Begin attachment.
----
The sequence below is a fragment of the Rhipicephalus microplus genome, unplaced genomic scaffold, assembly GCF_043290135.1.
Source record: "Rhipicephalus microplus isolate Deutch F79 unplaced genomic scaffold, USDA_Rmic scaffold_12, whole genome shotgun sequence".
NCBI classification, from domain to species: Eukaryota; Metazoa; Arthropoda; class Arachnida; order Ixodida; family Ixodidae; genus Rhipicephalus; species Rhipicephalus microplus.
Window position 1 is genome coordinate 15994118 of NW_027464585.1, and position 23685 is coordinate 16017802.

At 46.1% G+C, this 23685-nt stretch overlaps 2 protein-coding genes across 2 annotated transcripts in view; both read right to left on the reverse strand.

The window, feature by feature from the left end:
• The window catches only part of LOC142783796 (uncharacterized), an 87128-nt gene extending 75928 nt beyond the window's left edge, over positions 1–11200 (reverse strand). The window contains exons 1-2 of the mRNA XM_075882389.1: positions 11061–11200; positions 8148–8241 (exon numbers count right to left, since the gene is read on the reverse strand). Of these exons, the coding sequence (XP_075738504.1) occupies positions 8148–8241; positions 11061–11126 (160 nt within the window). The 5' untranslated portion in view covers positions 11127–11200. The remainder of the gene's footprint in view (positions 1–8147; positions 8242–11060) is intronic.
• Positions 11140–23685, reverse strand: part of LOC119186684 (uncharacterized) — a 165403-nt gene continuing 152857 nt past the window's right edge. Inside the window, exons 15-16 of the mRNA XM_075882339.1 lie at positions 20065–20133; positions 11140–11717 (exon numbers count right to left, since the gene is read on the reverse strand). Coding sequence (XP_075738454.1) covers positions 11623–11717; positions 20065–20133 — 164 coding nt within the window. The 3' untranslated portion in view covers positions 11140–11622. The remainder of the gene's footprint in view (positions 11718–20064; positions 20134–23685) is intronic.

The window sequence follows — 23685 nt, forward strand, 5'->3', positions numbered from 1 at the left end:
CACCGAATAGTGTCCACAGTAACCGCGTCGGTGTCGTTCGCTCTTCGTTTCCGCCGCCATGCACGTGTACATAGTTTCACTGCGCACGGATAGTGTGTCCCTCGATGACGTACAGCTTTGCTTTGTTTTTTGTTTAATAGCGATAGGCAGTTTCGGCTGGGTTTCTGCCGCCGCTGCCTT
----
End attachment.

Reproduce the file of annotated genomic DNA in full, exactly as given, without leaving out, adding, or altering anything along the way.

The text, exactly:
The sequence below is a fragment of the Rhipicephalus microplus genome, unplaced genomic scaffold, assembly GCF_043290135.1.
Source record: "Rhipicephalus microplus isolate Deutch F79 unplaced genomic scaffold, USDA_Rmic scaffold_12, whole genome shotgun sequence".
NCBI classification, from domain to species: Eukaryota; Metazoa; Arthropoda; class Arachnida; order Ixodida; family Ixodidae; genus Rhipicephalus; species Rhipicephalus microplus.
Window position 1 is genome coordinate 15994118 of NW_027464585.1, and position 23685 is coordinate 16017802.

At 46.1% G+C, this 23685-nt stretch overlaps 2 protein-coding genes across 2 annotated transcripts in view; both read right to left on the reverse strand.

The window, feature by feature from the left end:
• The window catches only part of LOC142783796 (uncharacterized), an 87128-nt gene extending 75928 nt beyond the window's left edge, over positions 1–11200 (reverse strand). The window contains exons 1-2 of the mRNA XM_075882389.1: positions 11061–11200; positions 8148–8241 (exon numbers count right to left, since the gene is read on the reverse strand). Of these exons, the coding sequence (XP_075738504.1) occupies positions 8148–8241; positions 11061–11126 (160 nt within the window). The 5' untranslated portion in view covers positions 11127–11200. The remainder of the gene's footprint in view (positions 1–8147; positions 8242–11060) is intronic.
• Positions 11140–23685, reverse strand: part of LOC119186684 (uncharacterized) — a 165403-nt gene continuing 152857 nt past the window's right edge. Inside the window, exons 15-16 of the mRNA XM_075882339.1 lie at positions 20065–20133; positions 11140–11717 (exon numbers count right to left, since the gene is read on the reverse strand). Coding sequence (XP_075738454.1) covers positions 11623–11717; positions 20065–20133 — 164 coding nt within the window. The 3' untranslated portion in view covers positions 11140–11622. The remainder of the gene's footprint in view (positions 11718–20064; positions 20134–23685) is intronic.

The window sequence follows — 23685 nt, forward strand, 5'->3', positions numbered from 1 at the left end:
CACCGAATAGTGTCCACAGTAACCGCGTCGGTGTCGTTCGCTCTTCGTTTCCGCCGCCATGCACGTGTACATAGTTTCACTGCGCACGGATAGTGTGTCCCTCGATGACGTACAGCTTTGCTTTGTTTTTTGTTTAATAGCGATAGGCAGTTTCGGCTGGGTTTCTGCCGCCGCTGCCTT